Drums of war imperil 'good people's rally'

Drums of war imperil 'good people's rally'

One of my best friends works in an office building next to Lumpini Park, where a hard-core anti-Thaksin Shinawatra group staged a protest for several months with little public support.

My friend detests Thaksin. But she said she just could not swallow the group's right-wing, ultra-nationalistic tirades against neighbouring countries. Its offensive ultra-royalist rhetoric was also hurting, not helping, the monarchy. "Extremely inappropriate," she said.

On Monday, she was on the streets with hundreds of thousands of protesters in one of the country's biggest political rallies to say they have had enough of the crass winner-take-all politics of the Thaksin/Yingluck government. Shouting the "Thaksin Get Out" message along with her was that same right-wing group she had said were a bunch of crazy people.

I share her anger with the so-called Thaksin regime. Here's a government which is not shy about breaking ethical standards or using majority rule to do whatever it wants despite the public outcry. The environmentally destructive water management programme, the corruption-plagued rice-pledging scheme, the blanket amnesty bill, you name it.

I also feel annoyed with the foreign media, which condemned the majoritarianism of the Morsi government in Egypt because of its support for Islamism, yet refuses to see that it is the same anger against the majoritarianism of the Pheu Thai government that has pushed people onto the streets here.

My friend is not against democracy. She is against the abuse of majority rule by the government. She saw it necessary to be in the rally on Monday to tell the government that it must stop its ugly ways. I'm sure she was not alone.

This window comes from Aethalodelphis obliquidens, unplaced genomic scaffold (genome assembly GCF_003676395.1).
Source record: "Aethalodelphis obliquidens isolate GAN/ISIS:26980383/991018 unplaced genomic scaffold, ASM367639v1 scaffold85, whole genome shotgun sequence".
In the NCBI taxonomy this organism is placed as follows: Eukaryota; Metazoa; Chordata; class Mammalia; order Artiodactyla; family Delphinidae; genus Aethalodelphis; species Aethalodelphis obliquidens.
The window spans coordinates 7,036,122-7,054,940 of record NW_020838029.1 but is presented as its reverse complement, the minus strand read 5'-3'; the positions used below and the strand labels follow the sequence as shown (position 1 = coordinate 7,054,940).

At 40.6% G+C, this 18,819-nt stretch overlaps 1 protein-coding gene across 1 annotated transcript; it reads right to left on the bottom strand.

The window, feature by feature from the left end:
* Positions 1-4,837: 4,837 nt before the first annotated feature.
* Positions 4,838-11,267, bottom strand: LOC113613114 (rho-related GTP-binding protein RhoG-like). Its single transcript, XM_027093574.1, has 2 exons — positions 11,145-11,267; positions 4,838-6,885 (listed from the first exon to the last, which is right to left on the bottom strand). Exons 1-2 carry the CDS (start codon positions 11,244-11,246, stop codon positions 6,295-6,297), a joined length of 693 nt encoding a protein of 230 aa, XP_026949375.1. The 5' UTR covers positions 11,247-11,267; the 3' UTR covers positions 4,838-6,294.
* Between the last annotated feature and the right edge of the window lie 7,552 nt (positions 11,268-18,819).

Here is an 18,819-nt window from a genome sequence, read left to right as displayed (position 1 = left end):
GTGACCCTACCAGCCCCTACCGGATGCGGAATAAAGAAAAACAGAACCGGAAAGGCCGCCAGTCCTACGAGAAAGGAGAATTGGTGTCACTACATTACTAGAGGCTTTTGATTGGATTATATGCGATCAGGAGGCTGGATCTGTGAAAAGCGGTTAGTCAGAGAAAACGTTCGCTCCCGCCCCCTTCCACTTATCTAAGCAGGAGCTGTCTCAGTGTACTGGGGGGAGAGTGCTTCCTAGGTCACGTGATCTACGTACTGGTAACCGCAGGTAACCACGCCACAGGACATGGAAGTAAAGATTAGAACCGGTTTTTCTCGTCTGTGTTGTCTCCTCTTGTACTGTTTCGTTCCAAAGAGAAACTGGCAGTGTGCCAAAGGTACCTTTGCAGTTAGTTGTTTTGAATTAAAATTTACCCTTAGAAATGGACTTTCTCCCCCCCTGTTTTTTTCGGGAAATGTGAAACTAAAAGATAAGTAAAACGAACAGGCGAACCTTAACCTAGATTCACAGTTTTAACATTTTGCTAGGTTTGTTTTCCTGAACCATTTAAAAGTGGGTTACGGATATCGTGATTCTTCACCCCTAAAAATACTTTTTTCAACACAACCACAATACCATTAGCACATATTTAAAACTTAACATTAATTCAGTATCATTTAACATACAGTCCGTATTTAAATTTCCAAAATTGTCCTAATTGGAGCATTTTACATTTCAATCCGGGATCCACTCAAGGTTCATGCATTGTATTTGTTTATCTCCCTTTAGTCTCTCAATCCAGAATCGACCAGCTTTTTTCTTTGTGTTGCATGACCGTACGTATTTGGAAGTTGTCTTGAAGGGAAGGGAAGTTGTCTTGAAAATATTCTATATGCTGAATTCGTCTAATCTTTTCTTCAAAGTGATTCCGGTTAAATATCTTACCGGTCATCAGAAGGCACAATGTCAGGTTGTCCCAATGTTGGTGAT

It's this "people's power", not protest leader Suthep Thaugsuban and Co, that has forced the government to dissolve the House for a fresh general election within 60 days.

Yet my worst fear is that when people like my friend return to their normal lives and leave political matters in the hands of the likes of Mr Suthep and other right-wing groups, then our country could slide into another round of political violence.

Yes, Thailand is in dire need of reform. The country needs to decentralise, which will also ease the southern violence. And without police reform, any efforts to effect justice and get rid of corruption are fruitless. Why am I still fearful of Mr Suthep's reform proposals and vision for Thailand?

For starters, Mr Suthep makes it sound as if the only way to effect reform is through throwing democracy away. Also, the methods he has said he would use to bring about change are despotic and scary.

If you watched him announcing his "people's coup" on Monday night, you will understand what I mean. His military-coup-like statement; his intimidation of government officials to take sides with him, or his green light for his supporters to organise "security volunteers" when the police can still not be trusted.

This doesn't look good at all.

Later that night, Mr Suthep emerged again to angrily issue an ultimatum for Prime Minister Yingluck Shinawatra's resignation within 24 hours without appointing a caretaker so a new PM could be installed.

He also extended the deadline, yet again, for three more days.

Watching him shouting at the top of his voice, raving, eyes glowering, I couldn't help feeling sorry for the country. On one side is a power-hungry government that has lost its sense of decency. On the other side is a power-hungry rebel leader who seems to have lost his mind.

How to break the deadlock? Mr Suthep declared that the appointment of a politically neutral person is acceptable. Some academics have also suggested that the people's council could take the form of an elected charter drafting assembly that led to the 1997 constitution.

These ideas worked in the past because society could still form a political consensus. That is no longer the case given the fierce political divide and the prevailing politics of hatred.

Jatuporn Prompan, a core leader of the red-shirt movement, has already issued threats to mobilise more people than the Monday rally to protect the Yingluck government.

I can hear the beating of war drums.

Given the vast political divide, both the government and Mr Suthep must realise that any political proposals they make must be acceptable to the other side. Otherwise, I fear the jubilation seen on Monday will be short-lived.

What started as the rally of "good people" with good intentions to reform politics may go awry and end with another sad episode we will later regret.

Sanitsuda Ekachai is editorial pages editor, Bangkok Post.

Sanitsuda Ekachai

Former editorial pages editor

Sanitsuda Ekachai is a former editorial pages editor. She writes on human rights, gender, and Thai Buddhism.

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